Did you know...?
If you found this page, you may have received a CERN LHC Data Tape from CERN shop thanks to your donation to CERN and Society.
We thank you for your special gesture! You made a concrete difference for young talents all over the world.
Did you know that:
- CERN manages the largest archive of scientific data in the high-energy physics domain and that it is constantly increasing?
- the energy consumption of tape storage is negligible compared to disk technology consumption?
- the tapes are between one to three orders of magnitude more reliable than the most reliable disk drives?
For all these reasons and many more, CERN is using magnetic tapes for long-term data preservation.
This technology is constantly evolving and tape density is increasing on a steady basis. CERN replaces obsolete tape cartridges when it is commercially viable to migrate the data to new generation tapes that can store more data within the same plastic enclosure.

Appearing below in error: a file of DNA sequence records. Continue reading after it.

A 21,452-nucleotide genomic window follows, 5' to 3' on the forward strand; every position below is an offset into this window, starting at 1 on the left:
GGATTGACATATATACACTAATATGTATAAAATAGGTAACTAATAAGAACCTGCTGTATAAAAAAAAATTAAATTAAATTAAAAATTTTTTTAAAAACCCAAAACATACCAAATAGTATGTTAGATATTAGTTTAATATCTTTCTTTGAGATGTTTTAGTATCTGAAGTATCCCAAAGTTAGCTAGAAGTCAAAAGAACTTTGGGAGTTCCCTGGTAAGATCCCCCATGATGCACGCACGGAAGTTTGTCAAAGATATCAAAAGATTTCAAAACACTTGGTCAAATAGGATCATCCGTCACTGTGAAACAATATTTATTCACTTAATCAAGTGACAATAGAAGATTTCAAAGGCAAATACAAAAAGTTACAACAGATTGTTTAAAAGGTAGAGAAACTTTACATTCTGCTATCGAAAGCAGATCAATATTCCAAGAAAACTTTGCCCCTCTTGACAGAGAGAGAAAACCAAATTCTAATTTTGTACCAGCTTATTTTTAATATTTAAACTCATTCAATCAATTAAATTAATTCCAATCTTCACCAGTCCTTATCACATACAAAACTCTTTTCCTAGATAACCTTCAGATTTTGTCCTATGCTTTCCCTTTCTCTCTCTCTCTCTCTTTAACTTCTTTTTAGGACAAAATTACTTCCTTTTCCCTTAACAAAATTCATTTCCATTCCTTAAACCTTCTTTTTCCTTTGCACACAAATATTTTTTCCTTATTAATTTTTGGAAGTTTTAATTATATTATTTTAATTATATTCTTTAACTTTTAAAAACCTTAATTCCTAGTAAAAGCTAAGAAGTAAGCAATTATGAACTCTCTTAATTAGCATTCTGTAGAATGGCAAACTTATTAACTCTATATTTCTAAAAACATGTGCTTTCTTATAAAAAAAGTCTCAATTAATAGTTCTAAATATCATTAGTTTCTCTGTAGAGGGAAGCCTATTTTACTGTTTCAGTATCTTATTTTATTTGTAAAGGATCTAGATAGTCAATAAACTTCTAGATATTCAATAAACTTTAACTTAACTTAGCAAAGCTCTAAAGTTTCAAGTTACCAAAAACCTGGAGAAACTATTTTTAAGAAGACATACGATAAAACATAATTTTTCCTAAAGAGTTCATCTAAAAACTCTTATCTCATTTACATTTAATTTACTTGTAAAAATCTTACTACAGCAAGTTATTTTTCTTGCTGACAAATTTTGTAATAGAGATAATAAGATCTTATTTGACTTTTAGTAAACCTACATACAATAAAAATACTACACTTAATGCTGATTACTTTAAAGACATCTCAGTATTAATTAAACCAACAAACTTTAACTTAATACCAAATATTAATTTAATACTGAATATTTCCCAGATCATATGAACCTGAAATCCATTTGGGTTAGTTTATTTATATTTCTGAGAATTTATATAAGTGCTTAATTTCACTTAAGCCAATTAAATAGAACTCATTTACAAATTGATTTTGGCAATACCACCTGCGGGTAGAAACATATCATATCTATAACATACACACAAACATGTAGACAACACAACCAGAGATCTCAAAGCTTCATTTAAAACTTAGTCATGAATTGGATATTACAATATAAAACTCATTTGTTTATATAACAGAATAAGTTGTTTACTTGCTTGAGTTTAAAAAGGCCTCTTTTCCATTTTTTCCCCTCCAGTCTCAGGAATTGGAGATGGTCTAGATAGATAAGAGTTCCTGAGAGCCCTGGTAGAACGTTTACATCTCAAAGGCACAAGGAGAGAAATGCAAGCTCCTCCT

On a regular basis, every three or four years, the archived data is hence migrated from legacy cartridges and formats to higher density ones. This time-consuming process enables CERN to eliminate the need to purchase new tape libraries, keeping our data centre footprint similar despite significant increase in the data rate.
Migrating archived data (successfully) also ensures the data is still readable and therefore contributes to data preservation for future generations.
The last migration took place during 2014 and 2015. It freed more than 30,000 tape cartridge slots by migrating over 50,000 one-terabyte cartridges onto less than 18,000 five and seven-terabyte ones.
The tape contains 1 Terabyte of LHC data. 600,000 proton-proton collision events at 8 Tev in 30 minutes of data taking. If you are lucky enough, you may even find a Higgs boson event!
These legacy one-terabyte tapes have a length of 917 meters, a thickness of 6.5 micrometres, and used to store physics results, such as Higgs events in some cases.